The employee bears the ultimate burden of proving that he or she was wrongfully terminated. (Pugh v. See’s Candies, Inc. (Pugh I) (1981) 116 Cal.App.3d 311, 330 [171 Cal.Rptr. 917].)

“The presumption that an employment relationship of indefinite duration is intended to be terminable at will is therefore ‘subject, like any presumption, to contrary evidence. This may take the form of an agreement, express or implied, that … the employment relationship will continue indefinitely, pending the occurrence of some event such as the employer’s dissatisfaction with the employee’s services or the existence of some “cause” for termination.’ ” (Foley v. Interactive Data Corp. (1988) 47 Cal.3d 654, 680 [254 Cal.Rptr. 211, 765 P.2d 373], internal citation omitted.)

“In Foley, we identified several factors, apart from express terms, that may bear upon ‘the existence and content of an … [implied-in-fact] agreement’ placing limits on the employer’s right to discharge an employee. These factors might include ‘ “the personnel policies or practices of the employer, the employee’s longevity of service, actions or communications by the employer reflecting assurances of continued employment, and the practices of the industry in which the employee is engaged.” ’ ” (Guz v. Bechtel National, Inc. (2000) 24 Cal.4th 317, 336–337 [100 Cal.Rptr.2d 352, 8 P.3d 1089], internal citations omitted.)

“Standing alone, constructive discharge is neither a tort nor a breach of contract, but a doctrine that transforms what is ostensibly a resignation into a firing. Even after establishing constructive discharge, an employee must independently prove a breach of contract or tort in connection with employment termination in order to obtain damages for wrongful discharge.” (Turner v. Anheuser-Busch, Inc. (1994) 7 Cal.4th 1238, 1251 [32 Cal.Rptr.2d 223, 876 P.2d 1022], original italics, internal citation omitted.)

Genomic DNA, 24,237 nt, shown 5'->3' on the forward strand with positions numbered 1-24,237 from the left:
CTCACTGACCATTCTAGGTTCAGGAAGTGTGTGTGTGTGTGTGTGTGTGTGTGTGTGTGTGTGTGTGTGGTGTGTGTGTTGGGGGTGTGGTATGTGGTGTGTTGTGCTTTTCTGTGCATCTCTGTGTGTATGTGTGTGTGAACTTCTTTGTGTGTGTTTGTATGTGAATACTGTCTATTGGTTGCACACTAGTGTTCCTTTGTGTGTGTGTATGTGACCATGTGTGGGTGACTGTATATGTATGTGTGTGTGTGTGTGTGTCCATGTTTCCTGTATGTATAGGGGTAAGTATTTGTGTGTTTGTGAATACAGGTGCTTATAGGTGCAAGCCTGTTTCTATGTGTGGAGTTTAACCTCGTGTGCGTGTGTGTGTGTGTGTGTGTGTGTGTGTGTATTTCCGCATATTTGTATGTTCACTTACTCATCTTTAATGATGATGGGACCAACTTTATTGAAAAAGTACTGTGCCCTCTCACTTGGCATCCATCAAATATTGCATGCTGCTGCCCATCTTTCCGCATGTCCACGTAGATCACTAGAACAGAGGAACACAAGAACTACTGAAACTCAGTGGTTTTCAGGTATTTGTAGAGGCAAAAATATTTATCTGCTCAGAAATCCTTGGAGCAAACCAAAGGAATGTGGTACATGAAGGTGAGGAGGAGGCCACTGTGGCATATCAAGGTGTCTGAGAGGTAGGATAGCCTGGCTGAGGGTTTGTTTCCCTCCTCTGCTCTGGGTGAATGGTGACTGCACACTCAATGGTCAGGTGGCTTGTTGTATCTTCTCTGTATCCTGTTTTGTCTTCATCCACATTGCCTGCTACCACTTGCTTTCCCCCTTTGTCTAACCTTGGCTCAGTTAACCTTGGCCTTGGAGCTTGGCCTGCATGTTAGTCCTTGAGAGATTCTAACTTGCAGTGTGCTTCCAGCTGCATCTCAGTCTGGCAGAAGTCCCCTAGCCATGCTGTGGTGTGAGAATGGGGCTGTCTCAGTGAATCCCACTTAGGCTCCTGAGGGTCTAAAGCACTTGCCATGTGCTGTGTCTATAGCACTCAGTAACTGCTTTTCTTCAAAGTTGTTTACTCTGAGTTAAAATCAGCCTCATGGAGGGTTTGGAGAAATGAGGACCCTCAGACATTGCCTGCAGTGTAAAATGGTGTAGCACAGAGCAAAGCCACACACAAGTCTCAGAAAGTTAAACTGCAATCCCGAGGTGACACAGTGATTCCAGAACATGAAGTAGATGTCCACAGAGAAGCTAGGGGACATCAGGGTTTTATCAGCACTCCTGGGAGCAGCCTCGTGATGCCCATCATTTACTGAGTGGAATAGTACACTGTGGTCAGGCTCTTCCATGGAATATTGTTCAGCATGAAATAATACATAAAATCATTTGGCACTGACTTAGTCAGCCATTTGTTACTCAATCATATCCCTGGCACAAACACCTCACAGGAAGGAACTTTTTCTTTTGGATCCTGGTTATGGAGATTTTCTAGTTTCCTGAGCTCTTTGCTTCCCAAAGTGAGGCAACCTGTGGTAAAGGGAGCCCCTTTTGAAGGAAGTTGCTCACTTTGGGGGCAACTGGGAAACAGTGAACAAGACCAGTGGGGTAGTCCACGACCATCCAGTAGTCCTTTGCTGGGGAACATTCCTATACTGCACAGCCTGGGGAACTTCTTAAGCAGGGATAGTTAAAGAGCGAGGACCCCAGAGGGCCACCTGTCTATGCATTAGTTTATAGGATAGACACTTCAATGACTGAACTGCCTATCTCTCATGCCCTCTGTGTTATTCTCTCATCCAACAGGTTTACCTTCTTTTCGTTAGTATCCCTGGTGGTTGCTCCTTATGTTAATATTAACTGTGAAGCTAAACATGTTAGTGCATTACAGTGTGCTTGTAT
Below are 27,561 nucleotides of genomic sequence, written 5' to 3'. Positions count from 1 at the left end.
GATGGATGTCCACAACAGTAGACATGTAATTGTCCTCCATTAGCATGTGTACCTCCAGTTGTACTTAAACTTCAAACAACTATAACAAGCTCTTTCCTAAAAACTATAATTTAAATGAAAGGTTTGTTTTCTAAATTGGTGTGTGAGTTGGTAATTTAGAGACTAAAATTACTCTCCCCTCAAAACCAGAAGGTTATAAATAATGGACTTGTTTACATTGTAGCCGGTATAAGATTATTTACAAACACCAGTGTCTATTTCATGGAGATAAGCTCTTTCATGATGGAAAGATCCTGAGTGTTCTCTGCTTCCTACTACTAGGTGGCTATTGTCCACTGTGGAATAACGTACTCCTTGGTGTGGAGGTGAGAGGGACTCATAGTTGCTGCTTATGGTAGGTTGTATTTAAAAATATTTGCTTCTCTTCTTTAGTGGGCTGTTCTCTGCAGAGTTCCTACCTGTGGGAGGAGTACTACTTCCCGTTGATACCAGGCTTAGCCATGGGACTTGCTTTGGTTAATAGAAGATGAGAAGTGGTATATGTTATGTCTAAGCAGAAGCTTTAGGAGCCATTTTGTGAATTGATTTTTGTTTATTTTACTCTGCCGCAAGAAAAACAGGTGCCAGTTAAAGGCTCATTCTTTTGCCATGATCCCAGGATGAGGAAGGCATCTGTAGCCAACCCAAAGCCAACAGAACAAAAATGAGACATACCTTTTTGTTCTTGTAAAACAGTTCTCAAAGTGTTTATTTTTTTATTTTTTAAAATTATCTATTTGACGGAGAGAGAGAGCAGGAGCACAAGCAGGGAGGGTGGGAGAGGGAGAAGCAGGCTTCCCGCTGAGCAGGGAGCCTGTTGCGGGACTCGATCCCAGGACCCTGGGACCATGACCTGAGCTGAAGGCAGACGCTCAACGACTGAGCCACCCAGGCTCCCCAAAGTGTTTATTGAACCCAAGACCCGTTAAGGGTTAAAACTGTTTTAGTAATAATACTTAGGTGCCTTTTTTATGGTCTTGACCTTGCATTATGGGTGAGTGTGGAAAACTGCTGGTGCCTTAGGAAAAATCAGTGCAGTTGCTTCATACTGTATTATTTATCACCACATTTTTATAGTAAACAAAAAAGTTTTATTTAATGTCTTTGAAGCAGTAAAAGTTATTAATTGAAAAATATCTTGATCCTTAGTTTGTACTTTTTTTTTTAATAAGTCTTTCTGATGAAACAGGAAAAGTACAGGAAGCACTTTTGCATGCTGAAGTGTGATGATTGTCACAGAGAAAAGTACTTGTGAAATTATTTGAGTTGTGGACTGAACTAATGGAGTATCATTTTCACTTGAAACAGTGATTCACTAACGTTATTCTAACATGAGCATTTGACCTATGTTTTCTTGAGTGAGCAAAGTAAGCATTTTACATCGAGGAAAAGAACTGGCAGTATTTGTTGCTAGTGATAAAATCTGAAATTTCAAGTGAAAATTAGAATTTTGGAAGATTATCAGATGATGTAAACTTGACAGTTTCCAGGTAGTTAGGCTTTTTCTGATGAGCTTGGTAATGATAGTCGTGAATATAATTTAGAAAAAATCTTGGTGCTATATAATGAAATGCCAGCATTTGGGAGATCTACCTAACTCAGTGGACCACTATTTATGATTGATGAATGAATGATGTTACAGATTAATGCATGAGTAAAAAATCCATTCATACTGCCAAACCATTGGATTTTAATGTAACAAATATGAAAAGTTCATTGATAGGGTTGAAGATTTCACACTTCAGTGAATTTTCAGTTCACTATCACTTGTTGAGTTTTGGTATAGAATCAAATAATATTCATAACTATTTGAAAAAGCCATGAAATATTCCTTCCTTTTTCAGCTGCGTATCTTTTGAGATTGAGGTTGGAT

“Constructive discharge occurs when the employer’s conduct effectively forces an employee to resign. Although the employee may say, ‘I quit,’ the employment relationship is actually severed involuntarily by the employer’s acts, against the employee’s will. As a result, a constructive discharge is legally regarded as a firing rather than a resignation.” (Turner, supra, 7 Cal.4th at pp. 1244–1245, internal citation omitted.)

“In order to amount to a constructive discharge, adverse working conditions must be unusually ‘aggravated’ or amount to a ‘continuous pattern’ before the situation will be deemed intolerable. In general, ‘[s]ingle, trivial, or isolated acts of [misconduct] are insufficient’ to support a constructive discharge claim. Moreover, a poor performance rating or a demotion, even when accompanied by reduction in pay, does not by itself trigger a constructive discharge.” (Turner, supra, 7 Cal.4th at p. 1247, internal citation and fns. omitted.)

“Whether conditions were so intolerable as to justify a reasonable employee’s decision to resign is normally a question of fact.” (Valdez v. City of Los Angeles (1991) 231 Cal.App.3d 1043, 1056 [282 Cal.Rptr. 726].)

“In some circumstances, a single intolerable incident, such as a crime of violence against an employee by an employer, or an employer’s ultimatum that an employee commit a crime, may constitute a constructive discharge. Such misconduct potentially could be found ‘aggravated.’ ” (Turner, supra, 7 Cal.4th at p. 1247, fn. 3.)

“Each individual incident need not be sufficient standing alone to force a resignation; rather, the accumulation of discriminatory treatment over time can amount to intolerable working conditions.” (Brome v. California Highway Patrol (2020) 44 Cal.App.5th 786, 801–802 [258 Cal.Rptr.3d 83].)

“[T]he standard by which a constructive discharge is determined is an objective one—the question is ‘whether a reasonable person faced with the allegedly intolerable employer actions or conditions of employment would have no reasonable alternative except to quit.’ ” (Turner, supra, 7 Cal.4th at p. 1248, internal citations omitted.)